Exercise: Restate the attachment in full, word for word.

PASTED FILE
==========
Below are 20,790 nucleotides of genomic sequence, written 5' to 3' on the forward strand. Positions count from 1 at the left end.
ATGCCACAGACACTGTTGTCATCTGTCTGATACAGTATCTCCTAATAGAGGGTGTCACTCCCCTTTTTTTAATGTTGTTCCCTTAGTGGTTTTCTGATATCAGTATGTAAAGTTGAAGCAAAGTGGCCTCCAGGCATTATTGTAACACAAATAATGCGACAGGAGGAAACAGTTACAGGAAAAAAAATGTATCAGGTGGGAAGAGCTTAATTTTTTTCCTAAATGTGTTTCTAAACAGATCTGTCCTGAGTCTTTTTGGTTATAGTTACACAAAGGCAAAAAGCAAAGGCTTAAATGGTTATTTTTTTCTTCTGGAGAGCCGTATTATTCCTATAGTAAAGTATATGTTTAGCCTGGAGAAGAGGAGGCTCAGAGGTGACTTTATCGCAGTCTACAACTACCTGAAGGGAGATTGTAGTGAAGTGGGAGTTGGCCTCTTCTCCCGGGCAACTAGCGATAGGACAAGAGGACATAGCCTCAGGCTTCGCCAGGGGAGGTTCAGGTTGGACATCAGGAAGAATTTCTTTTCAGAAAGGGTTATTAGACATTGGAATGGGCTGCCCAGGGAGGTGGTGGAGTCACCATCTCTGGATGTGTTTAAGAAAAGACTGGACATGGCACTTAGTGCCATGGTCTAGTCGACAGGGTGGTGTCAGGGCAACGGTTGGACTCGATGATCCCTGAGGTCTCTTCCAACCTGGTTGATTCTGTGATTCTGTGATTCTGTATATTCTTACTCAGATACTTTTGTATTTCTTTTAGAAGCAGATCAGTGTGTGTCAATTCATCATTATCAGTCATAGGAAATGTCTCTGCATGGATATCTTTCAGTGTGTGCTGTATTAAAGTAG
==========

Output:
Below are 20,790 nucleotides of genomic sequence, written 5' to 3' on the forward strand. Positions count from 1 at the left end.
ATGCCACAGACACTGTTGTCATCTGTCTGATACAGTATCTCCTAATAGAGGGTGTCACTCCCCTTTTTTTAATGTTGTTCCCTTAGTGGTTTTCTGATATCAGTATGTAAAGTTGAAGCAAAGTGGCCTCCAGGCATTATTGTAACACAAATAATGCGACAGGAGGAAACAGTTACAGGAAAAAAAATGTATCAGGTGGGAAGAGCTTAATTTTTTTCCTAAATGTGTTTCTAAACAGATCTGTCCTGAGTCTTTTTGGTTATAGTTACACAAAGGCAAAAAGCAAAGGCTTAAATGGTTATTTTTTTCTTCTGGAGAGCCGTATTATTCCTATAGTAAAGTATATGTTTAGCCTGGAGAAGAGGAGGCTCAGAGGTGACTTTATCGCAGTCTACAACTACCTGAAGGGAGATTGTAGTGAAGTGGGAGTTGGCCTCTTCTCCCGGGCAACTAGCGATAGGACAAGAGGACATAGCCTCAGGCTTCGCCAGGGGAGGTTCAGGTTGGACATCAGGAAGAATTTCTTTTCAGAAAGGGTTATTAGACATTGGAATGGGCTGCCCAGGGAGGTGGTGGAGTCACCATCTCTGGATGTGTTTAAGAAAAGACTGGACATGGCACTTAGTGCCATGGTCTAGTCGACAGGGTGGTGTCAGGGCAACGGTTGGACTCGATGATCCCTGAGGTCTCTTCCAACCTGGTTGATTCTGTGATTCTGTGATTCTGTATATTCTTACTCAGATACTTTTGTATTTCTTTTAGAAGCAGATCAGTGTGTGTCAATTCATCATTATCAGTCATAGGAAATGTCTCTGCATGGATATCTTTCAGTGTGTGCTGTATTAAAGTAG